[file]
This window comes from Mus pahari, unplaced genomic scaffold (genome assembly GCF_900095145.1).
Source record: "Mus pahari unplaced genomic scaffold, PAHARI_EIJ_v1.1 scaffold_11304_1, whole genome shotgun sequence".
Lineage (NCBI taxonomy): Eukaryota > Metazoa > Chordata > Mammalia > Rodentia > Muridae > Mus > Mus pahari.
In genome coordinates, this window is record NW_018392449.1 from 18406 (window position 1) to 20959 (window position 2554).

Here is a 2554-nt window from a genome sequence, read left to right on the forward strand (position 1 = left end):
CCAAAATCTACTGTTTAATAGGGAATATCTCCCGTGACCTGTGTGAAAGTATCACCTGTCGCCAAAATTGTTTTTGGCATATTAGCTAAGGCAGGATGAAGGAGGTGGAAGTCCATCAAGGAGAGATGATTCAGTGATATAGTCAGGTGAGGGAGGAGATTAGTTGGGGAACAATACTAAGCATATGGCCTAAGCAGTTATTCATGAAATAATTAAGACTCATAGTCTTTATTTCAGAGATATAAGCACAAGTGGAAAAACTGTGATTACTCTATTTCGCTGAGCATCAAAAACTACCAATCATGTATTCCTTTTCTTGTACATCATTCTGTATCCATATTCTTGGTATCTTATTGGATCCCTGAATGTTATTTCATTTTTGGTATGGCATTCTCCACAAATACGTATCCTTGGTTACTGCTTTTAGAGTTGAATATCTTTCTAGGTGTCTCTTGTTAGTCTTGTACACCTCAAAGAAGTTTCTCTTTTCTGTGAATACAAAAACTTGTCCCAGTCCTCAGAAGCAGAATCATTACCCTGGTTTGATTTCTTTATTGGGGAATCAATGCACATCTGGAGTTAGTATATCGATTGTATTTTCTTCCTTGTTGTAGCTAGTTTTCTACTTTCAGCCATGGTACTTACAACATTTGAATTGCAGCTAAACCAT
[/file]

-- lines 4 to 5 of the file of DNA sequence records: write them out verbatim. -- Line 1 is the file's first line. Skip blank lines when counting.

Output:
In genome coordinates, this window is record NW_018392449.1 from 18406 (window position 1) to 20959 (window position 2554).

Here is a 2554-nt window from a genome sequence, read left to right on the forward strand (position 1 = left end):